Your social media content, the number and quality of online reviews, and your website are the primary means by which potential patients might first start to realize that physical therapy is not a commodity and determine if your brand is what they are looking for. By doing our own research, we learned in nonrural areas that up to 50 percent of physical therapy customers are making the decision of where to seek services based on their research on the internet.

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Business coach Chris Smith of the Campfire Effect stated at Ascend 2016,2 “Patients can figure out the ‘what’ pretty quickly. What they’re more interested in is the ‘how’. How can you help me? But they don’t want you to be the only one to tell them; they want social proof!” This means that your digital presence has to go beyond stating that you provide physical therapy for fill-in-the-blank diagnosis using fill-in-the-blank techniques. Your patients want to know what to expect in terms of the experience, and they want to hear about it from your previous patients. Testimonials are key, not just on your website, but on your Google location page, on Yelp, on Facebook, and on every other channel that your customers may be utilizing.

Assuming these prospective customers find your digital presence to be a fit for their needs and they decide to become a customer, they begin comparing their expectations to their actual experience from the very first interaction with you. As Dennis Snow says, “Everything Speaks.” How your staff answers the phone, the amount of garbage in the bin, and the music playing in your clinic all create an environment and an impression. It’s up to you to decide what you want this experience to be, relate this to your team, and hold them accountable. Consider how your children’s experience at Disney would be if they saw Mickey Mouse with his fake head under his arm smoking a cigarette.

The work is just getting started once you have determined what you want your brand to look and feel like. Training your team and consistent monitoring are the key to successful brand execution. Patient satisfaction surveys are simply not enough to monitor or differentiate yourself. Just about every outpatient physical therapy practice in the United States will have satisfaction scores of 95 percent or higher. What you need is a system and a tool that is automated, has no selection bias, and provides you with real-time data on the patient experience that allows you to congratulate your team, provides constructive feedback, and identifies the customers who will shout your praises from the rooftops.

Some organizations utilize the Net Promoter Scale to determine exactly how likely your patients are to recommend your services to their friends and family. Sometimes referred to as the only number you need to know in business, asking your patients “How likely are you to recommend ABC Physical Therapy to your friends or family?” will give you more data on a patient’s perception of your brand than anything else. Even better, by using email automation systems, you will be able to get this data in a systematic, nonbiased fashion to get a true sense of your team’s ability to execute on your brand vision.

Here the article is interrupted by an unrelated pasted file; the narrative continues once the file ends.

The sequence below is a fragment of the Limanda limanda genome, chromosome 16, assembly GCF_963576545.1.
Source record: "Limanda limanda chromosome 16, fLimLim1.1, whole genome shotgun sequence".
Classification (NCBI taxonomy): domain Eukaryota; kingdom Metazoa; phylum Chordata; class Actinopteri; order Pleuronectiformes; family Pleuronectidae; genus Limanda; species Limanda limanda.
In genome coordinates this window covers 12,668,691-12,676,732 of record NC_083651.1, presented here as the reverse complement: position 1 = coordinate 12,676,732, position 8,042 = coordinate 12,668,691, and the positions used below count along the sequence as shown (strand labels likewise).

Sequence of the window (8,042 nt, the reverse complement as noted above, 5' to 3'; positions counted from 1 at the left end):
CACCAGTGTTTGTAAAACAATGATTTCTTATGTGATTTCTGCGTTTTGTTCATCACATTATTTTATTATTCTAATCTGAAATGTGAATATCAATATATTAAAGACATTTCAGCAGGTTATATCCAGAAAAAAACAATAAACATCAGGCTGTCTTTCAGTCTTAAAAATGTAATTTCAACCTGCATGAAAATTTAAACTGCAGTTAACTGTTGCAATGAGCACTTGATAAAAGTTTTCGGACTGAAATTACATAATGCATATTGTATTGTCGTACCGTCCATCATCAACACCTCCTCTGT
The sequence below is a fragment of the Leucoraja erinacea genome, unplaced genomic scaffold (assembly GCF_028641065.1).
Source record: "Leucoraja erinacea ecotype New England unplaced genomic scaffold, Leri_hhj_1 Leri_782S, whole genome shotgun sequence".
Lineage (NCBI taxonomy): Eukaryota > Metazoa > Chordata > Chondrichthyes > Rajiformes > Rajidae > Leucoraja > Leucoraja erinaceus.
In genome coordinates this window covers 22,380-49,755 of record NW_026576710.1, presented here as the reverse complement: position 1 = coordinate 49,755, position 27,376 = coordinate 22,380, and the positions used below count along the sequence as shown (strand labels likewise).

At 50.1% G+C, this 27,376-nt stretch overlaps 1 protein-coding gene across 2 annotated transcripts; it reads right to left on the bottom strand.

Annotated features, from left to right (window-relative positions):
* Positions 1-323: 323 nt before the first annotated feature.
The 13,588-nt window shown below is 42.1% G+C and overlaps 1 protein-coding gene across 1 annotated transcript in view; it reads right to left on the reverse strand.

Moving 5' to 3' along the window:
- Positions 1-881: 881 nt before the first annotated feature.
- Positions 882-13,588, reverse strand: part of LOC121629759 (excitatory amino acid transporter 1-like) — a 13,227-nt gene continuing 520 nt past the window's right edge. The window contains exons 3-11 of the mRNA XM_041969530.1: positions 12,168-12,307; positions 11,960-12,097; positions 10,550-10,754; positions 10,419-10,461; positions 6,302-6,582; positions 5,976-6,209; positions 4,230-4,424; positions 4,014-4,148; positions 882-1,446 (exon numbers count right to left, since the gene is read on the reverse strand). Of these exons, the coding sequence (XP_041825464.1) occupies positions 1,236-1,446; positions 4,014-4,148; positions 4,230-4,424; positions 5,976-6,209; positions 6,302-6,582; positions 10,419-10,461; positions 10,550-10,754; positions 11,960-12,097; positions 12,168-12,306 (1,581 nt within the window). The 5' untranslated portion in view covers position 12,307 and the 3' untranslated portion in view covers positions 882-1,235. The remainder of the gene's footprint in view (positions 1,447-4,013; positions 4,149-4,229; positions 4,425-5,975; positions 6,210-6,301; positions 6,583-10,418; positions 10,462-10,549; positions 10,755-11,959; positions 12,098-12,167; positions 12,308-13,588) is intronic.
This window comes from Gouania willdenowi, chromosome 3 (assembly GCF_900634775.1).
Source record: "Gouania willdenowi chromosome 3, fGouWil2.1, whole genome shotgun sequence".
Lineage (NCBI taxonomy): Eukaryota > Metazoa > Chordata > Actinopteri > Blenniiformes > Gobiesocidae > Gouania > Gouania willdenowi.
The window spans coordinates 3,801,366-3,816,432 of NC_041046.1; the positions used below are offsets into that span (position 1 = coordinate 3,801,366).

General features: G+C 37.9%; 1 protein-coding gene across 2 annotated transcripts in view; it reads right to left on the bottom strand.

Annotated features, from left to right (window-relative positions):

The final step in this process relates back to Chris Smith’s idea of “social proof.” By identifying your promoters as those who score you as a 9 or 10 on the Net Promoter Scale, you can reach out to these people to see if they would be willing to speak about their experience. There are many ways to both capture and capitalize on this content: Facebook reviews, Google reviews, and video or written testimonials. The most important part is that this is done in a systematic, repeatable fashion.

Once you develop your brand concept and train your staff, utilizing your most powerful customer service experiences is vital to propelling your brand forward. By allowing and leveraging past customers to both shape and influence your consumer experience, you continue to better your brand’s position for the future. It is this positive perception, and this improved brand position, that will ultimately bring more potential customers into your practice and convince potential patients and referring physicians in your community that physical therapy is definitely not a commodity.

References

1. Jerry McLaughlin. What is a Brand Anyway? Dec. 21, 2011. Forbes.com. Accessed November 2016.

2. Chris Smith. The Campfire Effect. Ascend Conference 2016, webpt.com/blog/post/3-key-action-items-from-ascend-2016. Accessed November 2016.

Benjamin Barron, PT, is a PPS member and practices at ProEx Physical Therapy and Collectivity in New Hampshire. He can be reached at bbarron@proexpt.com.